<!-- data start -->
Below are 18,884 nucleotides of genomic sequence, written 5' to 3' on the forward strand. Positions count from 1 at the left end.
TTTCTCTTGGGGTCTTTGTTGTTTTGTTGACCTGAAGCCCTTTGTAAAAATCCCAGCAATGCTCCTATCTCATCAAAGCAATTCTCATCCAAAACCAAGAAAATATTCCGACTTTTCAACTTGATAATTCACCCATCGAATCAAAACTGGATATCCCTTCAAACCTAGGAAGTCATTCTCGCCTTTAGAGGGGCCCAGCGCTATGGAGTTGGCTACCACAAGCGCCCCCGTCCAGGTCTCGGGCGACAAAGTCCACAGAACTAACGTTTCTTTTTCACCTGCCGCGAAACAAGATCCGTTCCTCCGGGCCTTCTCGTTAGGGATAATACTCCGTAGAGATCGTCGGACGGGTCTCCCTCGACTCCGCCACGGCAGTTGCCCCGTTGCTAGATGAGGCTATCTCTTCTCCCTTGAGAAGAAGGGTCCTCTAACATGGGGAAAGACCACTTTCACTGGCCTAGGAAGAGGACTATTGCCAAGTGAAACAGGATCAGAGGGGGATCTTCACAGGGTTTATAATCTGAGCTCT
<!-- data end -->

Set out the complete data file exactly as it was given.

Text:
Below are 18,884 nucleotides of genomic sequence, written 5' to 3' on the forward strand. Positions count from 1 at the left end.
TTTCTCTTGGGGTCTTTGTTGTTTTGTTGACCTGAAGCCCTTTGTAAAAATCCCAGCAATGCTCCTATCTCATCAAAGCAATTCTCATCCAAAACCAAGAAAATATTCCGACTTTTCAACTTGATAATTCACCCATCGAATCAAAACTGGATATCCCTTCAAACCTAGGAAGTCATTCTCGCCTTTAGAGGGGCCCAGCGCTATGGAGTTGGCTACCACAAGCGCCCCCGTCCAGGTCTCGGGCGACAAAGTCCACAGAACTAACGTTTCTTTTTCACCTGCCGCGAAACAAGATCCGTTCCTCCGGGCCTTCTCGTTAGGGATAATACTCCGTAGAGATCGTCGGACGGGTCTCCCTCGACTCCGCCACGGCAGTTGCCCCGTTGCTAGATGAGGCTATCTCTTCTCCCTTGAGAAGAAGGGTCCTCTAACATGGGGAAAGACCACTTTCACTGGCCTAGGAAGAGGACTATTGCCAAGTGAAACAGGATCAGAGGGGGATCTTCACAGGGTTTATAATCTGAGCTCT